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Is D deficiency a risk factor for peripheral artery disease?

Posted on: October 31, 2012   by  John Cannell, MD


Peripheral artery disease (PAD) is atherosclerotic lesions of arteries other than the heart or brain, like in the legs. It affects 4% of the general population above age 40 and 15% of those over the age of 55. Known risk factors include diabetes, smoking, hypertension, hyperlipidemia, black race, and elevated CRP and homocysteine levels. By the way, it is important to know that vitamin D directly upregulates the enzyme that gets rid of homocysteine.

Kriebitzsch C, Verlinden L, Eelen G, van Schoor NM, Swart K, Lips P, Meyer MB, Pike JW, Boonen S, Carlberg C, Vitvitsky V, Bouillon R, Banerjee R, Verstuyf A. 1,25-dihydroxyvitamin D3 influences cellular homocysteine levels in murine preosteoblastic MC3T3-E1 cells by direct regulation of cystathionine β-synthase. J Bone Miner Res. 2011 Dec;26(12):2991-3000.

PAD is associated with cardiovascular disease, all-cause mortality, coronary heart disease, and stoke, independent of traditional risk factors. PAD is often diagnosed with an ultrasound of an artery in your ankle. Dr Gouveri and colleagues from Aristotle University of Thessaloniki  wrote an excellent paper about PAD and vitamin D, reviewing the evidence that vitamin D deficiency is yet another risk factor for PAD.

Gouveri E, Papanas N, Hatzitolios AI, Maltezos E. Hypovitaminosis D and peripheral arterial disease: Emerging link beyond cardiovascular risk factors. Eur J Intern Med. 2012 Jul 24. [Epub ahead of print]

They discussed several studies:

  1. A large population (NHANES 2001-2004) study showed a strong negative correlation between PAD and vitamin D levels.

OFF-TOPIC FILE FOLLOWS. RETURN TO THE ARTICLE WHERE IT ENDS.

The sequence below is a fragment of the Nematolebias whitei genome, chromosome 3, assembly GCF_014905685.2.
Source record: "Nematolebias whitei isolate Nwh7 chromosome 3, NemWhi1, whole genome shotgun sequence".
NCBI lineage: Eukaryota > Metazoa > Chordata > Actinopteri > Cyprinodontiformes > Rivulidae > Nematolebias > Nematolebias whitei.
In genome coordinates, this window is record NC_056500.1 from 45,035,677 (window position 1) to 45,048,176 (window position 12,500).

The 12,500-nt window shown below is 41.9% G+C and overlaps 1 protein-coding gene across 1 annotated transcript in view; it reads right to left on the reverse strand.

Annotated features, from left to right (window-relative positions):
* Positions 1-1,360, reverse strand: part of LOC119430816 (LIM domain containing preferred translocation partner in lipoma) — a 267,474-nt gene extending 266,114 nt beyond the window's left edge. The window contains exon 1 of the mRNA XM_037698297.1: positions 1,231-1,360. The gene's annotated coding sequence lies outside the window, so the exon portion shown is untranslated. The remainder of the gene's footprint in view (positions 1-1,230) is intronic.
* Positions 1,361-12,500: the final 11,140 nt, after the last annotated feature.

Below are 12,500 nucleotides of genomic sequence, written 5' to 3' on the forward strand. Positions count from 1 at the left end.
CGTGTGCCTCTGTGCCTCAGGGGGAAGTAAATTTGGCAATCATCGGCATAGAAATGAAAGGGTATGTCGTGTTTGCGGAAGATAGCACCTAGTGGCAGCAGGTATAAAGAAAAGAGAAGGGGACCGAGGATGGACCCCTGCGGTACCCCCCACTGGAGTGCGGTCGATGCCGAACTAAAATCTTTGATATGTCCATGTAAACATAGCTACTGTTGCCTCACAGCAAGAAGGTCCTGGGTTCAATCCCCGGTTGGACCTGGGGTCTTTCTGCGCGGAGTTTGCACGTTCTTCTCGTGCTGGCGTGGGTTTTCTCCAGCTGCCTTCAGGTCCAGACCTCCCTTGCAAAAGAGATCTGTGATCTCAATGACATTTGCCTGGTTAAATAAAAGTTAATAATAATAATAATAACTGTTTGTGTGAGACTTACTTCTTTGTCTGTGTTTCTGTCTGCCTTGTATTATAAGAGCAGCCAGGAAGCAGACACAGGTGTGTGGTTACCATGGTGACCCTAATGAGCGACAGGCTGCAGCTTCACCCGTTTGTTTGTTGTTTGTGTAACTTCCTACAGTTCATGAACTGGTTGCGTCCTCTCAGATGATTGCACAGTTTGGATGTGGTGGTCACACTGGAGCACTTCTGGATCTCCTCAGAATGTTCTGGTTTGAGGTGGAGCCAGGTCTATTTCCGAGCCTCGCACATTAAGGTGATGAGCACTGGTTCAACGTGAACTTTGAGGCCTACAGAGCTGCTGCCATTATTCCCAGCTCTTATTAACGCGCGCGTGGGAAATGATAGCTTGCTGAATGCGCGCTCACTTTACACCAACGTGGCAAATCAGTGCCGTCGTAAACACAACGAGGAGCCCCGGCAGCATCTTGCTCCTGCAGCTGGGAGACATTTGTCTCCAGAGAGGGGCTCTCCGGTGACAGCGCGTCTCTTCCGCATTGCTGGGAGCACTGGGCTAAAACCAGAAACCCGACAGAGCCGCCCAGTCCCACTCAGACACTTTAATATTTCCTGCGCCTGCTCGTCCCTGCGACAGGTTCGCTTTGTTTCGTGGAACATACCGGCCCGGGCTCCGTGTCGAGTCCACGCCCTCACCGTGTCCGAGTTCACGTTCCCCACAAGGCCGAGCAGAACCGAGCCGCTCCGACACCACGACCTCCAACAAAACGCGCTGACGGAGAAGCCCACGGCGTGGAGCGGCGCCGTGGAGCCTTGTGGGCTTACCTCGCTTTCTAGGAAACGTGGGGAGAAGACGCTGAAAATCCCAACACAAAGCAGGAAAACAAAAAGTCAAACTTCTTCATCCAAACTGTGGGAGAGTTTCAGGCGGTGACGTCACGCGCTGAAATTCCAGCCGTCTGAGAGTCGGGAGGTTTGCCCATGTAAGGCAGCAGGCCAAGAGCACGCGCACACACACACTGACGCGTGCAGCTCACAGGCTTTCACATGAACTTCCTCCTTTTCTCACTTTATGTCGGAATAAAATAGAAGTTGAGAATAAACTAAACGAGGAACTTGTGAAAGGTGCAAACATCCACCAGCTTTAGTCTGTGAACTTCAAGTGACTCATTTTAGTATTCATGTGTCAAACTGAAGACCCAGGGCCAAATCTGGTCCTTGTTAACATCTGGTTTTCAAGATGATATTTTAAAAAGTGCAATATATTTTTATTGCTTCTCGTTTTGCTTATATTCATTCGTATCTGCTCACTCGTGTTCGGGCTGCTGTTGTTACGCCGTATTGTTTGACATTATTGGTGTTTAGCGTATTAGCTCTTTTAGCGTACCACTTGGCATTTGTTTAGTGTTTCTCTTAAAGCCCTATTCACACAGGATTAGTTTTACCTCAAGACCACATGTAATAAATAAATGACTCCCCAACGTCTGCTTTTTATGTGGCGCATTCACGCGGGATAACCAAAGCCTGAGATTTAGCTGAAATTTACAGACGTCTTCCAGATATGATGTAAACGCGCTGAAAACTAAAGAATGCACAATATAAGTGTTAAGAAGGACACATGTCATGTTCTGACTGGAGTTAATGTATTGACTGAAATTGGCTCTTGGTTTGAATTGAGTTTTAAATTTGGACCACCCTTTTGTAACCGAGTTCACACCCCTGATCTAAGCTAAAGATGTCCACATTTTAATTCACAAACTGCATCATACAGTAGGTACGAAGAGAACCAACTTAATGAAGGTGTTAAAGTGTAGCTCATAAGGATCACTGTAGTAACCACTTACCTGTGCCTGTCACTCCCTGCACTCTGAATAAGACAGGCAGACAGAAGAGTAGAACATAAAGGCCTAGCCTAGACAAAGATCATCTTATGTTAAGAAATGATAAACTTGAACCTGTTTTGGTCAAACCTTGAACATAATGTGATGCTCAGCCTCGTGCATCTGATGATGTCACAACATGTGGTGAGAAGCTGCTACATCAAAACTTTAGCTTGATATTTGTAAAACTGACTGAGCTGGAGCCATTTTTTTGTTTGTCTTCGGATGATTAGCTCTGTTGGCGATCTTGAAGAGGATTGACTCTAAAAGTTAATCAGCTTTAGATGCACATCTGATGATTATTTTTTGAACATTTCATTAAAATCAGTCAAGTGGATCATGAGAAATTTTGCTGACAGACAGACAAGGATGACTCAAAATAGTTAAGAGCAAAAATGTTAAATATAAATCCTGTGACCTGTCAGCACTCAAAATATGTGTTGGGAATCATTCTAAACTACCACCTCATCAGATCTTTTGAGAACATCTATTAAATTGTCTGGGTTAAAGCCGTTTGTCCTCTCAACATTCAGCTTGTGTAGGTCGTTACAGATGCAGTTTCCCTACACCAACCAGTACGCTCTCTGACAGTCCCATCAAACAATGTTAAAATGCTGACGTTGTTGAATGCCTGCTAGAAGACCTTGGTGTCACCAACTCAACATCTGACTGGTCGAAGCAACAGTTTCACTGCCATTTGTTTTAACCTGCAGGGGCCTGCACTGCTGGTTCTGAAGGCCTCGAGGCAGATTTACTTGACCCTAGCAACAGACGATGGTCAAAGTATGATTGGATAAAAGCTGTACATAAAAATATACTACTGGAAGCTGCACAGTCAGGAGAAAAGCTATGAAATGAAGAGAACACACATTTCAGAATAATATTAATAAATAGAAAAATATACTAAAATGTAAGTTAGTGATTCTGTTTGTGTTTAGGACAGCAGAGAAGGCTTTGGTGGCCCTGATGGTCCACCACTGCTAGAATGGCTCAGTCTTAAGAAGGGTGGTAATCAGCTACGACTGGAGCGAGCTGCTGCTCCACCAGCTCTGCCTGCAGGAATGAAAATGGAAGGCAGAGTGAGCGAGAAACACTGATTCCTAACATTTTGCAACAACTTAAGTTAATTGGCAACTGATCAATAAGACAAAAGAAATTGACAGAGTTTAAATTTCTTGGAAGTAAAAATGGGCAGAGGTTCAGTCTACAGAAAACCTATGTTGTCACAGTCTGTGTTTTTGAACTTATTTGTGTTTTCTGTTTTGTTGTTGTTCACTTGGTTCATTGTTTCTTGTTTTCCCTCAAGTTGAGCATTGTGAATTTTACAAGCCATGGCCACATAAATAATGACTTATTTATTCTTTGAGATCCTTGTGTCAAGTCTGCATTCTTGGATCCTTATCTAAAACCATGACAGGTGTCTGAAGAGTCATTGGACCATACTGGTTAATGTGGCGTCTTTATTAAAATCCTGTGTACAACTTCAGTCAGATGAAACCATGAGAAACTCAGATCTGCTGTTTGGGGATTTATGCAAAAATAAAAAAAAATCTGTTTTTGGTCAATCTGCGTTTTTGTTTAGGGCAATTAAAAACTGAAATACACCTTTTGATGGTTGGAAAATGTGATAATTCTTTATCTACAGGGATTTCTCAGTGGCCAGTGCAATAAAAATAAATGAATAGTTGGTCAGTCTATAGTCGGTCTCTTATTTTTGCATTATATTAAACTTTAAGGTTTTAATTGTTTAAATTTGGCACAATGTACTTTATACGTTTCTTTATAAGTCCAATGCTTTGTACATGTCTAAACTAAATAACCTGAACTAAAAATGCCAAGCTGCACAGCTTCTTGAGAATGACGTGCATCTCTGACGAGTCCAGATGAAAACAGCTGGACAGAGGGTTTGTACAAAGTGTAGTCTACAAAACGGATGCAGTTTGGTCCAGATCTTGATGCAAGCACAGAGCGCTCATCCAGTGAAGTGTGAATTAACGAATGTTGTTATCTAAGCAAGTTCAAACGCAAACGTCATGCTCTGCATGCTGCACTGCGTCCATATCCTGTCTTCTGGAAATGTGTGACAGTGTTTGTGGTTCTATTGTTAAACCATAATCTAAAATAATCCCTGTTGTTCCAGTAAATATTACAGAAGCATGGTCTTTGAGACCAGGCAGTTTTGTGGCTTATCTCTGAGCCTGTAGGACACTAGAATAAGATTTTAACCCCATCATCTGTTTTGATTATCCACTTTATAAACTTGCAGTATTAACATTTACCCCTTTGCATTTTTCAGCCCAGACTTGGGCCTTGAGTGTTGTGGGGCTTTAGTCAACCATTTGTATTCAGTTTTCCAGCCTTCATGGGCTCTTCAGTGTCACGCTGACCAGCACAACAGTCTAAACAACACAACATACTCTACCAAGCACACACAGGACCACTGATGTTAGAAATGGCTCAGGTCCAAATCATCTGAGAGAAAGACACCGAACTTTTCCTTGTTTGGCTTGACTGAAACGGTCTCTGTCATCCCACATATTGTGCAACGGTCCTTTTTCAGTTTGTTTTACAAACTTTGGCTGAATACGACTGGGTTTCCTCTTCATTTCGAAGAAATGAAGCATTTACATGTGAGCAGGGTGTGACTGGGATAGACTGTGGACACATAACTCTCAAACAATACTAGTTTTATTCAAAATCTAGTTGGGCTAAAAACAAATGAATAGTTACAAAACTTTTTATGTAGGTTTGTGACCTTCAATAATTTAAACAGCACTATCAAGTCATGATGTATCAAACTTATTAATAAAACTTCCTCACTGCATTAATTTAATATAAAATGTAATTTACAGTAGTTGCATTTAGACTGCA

2. Multiple similar studies have shown the same thing.
  3. For each 10 ng/ml lower your vitamin D, the risk of PAD went up by 13 %.
  4. 8.5% of older black adults have PAD compared to 5.3% of older Whites.
  5. Patients with severe PAD are more likely to have lower vitamin D levels than do patients with mild disease.
  6. PAD patients often have trouble walking, so they stay inside setting up a viscous cycle of immobility and sunlight deficiency.
  7. In PAD patients, amputation is higher among those with the lowest 25(OH)D levels.
  8. Vitamin D decreases the inflammatory cytokines (TNF and IL-6) and increases the anti-inflammatory cytokine (IL-10) associated with PAD.
  9. Vitamin D regulates multiple genes involved in maintenance of the wall and inner lining of arteries.

The authors conclude, “Combining outdoor activity with sun exposure emerges as a challenging practice that might help prevent vitamin D deficiency and PAD,” They add that until randomized controlled trials show that supplements help prevent or treat PAD, “sun exposure is the recommended lifestyle practice to prevent both PAD and hypovitaminosis D.”

Peripheral artery disease (PAD) is atherosclerotic lesions of arteries other than the heart or brain, like in the legs.

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